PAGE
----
Or did you mean, that magnetically shielded speakers would be immune to noise generated by switching power supplies?
     
  7. Prodo123 macrumors 68020

    Prodo123

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    #7
    Well you did say that shielding would only make a difference near CRT tubes. I'm just pointing out many other sources that may cause interference. PSU noise, nearby radio stations, microwaves and the like all generate electromagnetic noise that shielding protects against.
    But you are correct in that LCD panels generate little to no EMR. Unless the monitor itself has a PSU built in to it, as is the case with the iMac. Then that may cause problems.
     
  8. priitv8 macrumors 68020

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    #8
    At the bottom line - I wouldn't worry about the speakers being not magnetically shielded if the display they are close to, is of LCD type.
     
  9. Rizzm macrumors 6502a

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    #9
    I just ordered a pair of AudioEngine A5+ and SVS SB-1000 for my desk setup. I wanted a sub with a built in high pass filter (it's 80Hz on the SB-1000) so that I didn't play the mains full range while the sub was still playing 80Hz and below.

    I'll can give you my impressions if you're interested. I'm no audiophile but I can definitely appreciate quality sound.

    No DAC for the moment; not sure if I'll notice the difference since I don't have experience with sound cards. Output straight from the 3.5mm jack on my MacBook. Typically listening to 256kbps AAC files.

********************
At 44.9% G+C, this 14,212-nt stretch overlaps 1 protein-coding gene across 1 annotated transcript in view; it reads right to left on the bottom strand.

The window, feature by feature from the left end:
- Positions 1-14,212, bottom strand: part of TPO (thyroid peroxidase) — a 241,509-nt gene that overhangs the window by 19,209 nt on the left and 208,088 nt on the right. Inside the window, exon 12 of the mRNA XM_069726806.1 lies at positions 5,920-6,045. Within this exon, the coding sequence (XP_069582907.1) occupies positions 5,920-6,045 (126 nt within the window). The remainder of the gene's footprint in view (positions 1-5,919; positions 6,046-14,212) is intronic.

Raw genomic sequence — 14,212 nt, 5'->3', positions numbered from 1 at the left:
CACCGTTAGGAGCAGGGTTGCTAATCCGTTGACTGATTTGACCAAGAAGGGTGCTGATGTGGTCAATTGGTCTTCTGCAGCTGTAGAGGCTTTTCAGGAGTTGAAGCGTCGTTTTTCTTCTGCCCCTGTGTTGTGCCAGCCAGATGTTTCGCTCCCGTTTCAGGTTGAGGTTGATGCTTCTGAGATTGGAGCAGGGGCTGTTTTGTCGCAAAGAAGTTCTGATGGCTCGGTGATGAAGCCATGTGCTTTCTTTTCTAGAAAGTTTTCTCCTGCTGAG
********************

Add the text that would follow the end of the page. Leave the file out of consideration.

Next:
10. bluespark macrumors 65816

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    #10
    Apologies, Diane -- I didn't return to this thread until tonight and missed your follow-up question. I, too, am primarily a classical listener, and I am very pleased with how the Focal XS speakers do, given their price point and size. They are much more neutral than most other small computer monitors, many of which are what I would call "spikey" in that they emphasize certain frequency ranges over others. (For example, AudioEngine speakers, which are fine for what they are, are tuned to emphasize the upper midrange and roll off considerably after that. The Focals, by contrast, are pretty neutral throughout, which makes them better for the large frequency range exploited by most classical music.) They also do decently well with respect to soundstage, but with the caveat that they are near-field monitors and can't touch high quality traditional (i.e., non-computer) loudspeakers in that respect. The USB DAC, which is built-in, works really well. I notice a significant difference between lossless files and compressed AAC files with these speakers -- always a good sign. The subwoofer is just okay.